That interview continued:

INTERVIEWER: So would you agree with Alan Greenspan's comments recently that we've got some areas of that country that are seeing froth, not necessarily a national situation, but certainly froth in some areas?

BERNANKE: You can see some types of speculation: investors turning over condos quickly. Those sorts of things you see in some local areas. I'm hopeful — I'm confident, in fact, that the bank regulators will pay close attention to the kinds of loans that are being made, and make sure that underwriting is done right. But I do think this is mostly a localized problem, and not something that's going to affect the national economy.

Bernanke's Fed itself created the false signals that led to vast disruptions in the housing market. Speculators try to see through those disruptions and anticipate how prices will change as valuation mistakes are corrected in order to profit from them. In fact, their speculation is part of the correction process. If their speculation is on the mark, it speeds up the price-correction process. If it's wrong, then the consequences are on their heads. Speculation is nothing but high-uncertainty entrepreneurship; and entrepreneurship is how optimal prices are found and markets clear. It was the Fed under Bernanke himself, and his predecessor Alan Greenspan, that created the price disruption and high uncertainty that made speculation profitable in the first place.

November 2006

BERNANKE: This scenario envisions that consumer spending, supported by rising incomes and the recent decline in energy prices, will continue to grow near its trend rate and that the drag on the economy from the [inaudible] housing sector will gradually diminish. The motor vehicles sector may already be showing signs of strengthening. After having cut production significantly in recent months, in response to the rise in inventory of unsold vehicles, automakers appear to have boosted the assembly rate a bit in November, and they have scheduled further increases for December. The effects of the housing correction on real economic activity are likely to persist into next year, as I've already noted. But the rate of decline in home construction should slow as the inventory of unsold new homes is gradually worked down.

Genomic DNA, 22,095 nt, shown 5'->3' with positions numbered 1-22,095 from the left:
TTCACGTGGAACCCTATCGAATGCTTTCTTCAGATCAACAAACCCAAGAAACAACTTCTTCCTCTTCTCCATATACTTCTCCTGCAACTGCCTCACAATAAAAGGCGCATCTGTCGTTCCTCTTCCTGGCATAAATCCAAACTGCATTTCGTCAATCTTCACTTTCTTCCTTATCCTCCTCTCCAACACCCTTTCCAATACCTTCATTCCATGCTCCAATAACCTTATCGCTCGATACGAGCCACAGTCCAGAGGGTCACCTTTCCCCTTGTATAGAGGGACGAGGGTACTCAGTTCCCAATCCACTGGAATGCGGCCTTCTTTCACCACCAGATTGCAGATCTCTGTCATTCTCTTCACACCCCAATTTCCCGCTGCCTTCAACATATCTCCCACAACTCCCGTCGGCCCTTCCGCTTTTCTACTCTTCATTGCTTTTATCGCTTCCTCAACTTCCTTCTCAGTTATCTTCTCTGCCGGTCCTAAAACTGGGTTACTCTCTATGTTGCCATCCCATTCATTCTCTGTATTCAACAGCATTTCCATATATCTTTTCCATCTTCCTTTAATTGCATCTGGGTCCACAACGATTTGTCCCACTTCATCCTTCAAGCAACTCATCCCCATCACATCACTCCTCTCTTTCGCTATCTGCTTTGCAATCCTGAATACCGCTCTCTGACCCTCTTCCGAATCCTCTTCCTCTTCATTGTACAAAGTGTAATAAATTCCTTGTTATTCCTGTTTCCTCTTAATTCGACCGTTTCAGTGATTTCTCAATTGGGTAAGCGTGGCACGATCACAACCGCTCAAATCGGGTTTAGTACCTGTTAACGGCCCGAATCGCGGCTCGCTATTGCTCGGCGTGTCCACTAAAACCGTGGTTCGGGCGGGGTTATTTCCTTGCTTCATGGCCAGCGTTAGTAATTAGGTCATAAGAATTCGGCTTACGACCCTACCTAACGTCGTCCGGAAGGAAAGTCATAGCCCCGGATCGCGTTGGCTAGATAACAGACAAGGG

Here we have the Keynesian fallacy (which I have written about here) that consumer spending, in and of itself, creates general increases in wealth. And note the irony in Bernanke applauding the boost in automotive production: the products accumulated during that boost turned out just to be more malinvestment to be liquidated or bailed out when Chrysler and GM collapsed.

February 2007

BERNANKE: We expect moderate growth going forward. We believe that if the housing sector begins to stabilize, and if some of the inventory corrections still going on in manufacturing begin to be completed, that there's a reasonable possibility that we'll see some strengthening in the economy sometime during the middle of the new year.

Our assessment is that there's not much indication at this point that subprime mortgage issues have spread into the broader mortgage market, which still seems to be healthy. And the lending side of that still seems to be healthy.

For Bernanke, healthy lending is the same thing as "a lot of lending." This dovetails with his statement in the first interview, hailing low mortgage rates as a self-evidently good thing. He has no conception of an equilibrium interest rate determined by society's average time preference, so bubbles will always surprise him. For more on this calamitous gap in Bernanke's understanding, see "Manipulating the Interest Rate: a Recipe for Disaster" by Thorsten Polleit.

July 2007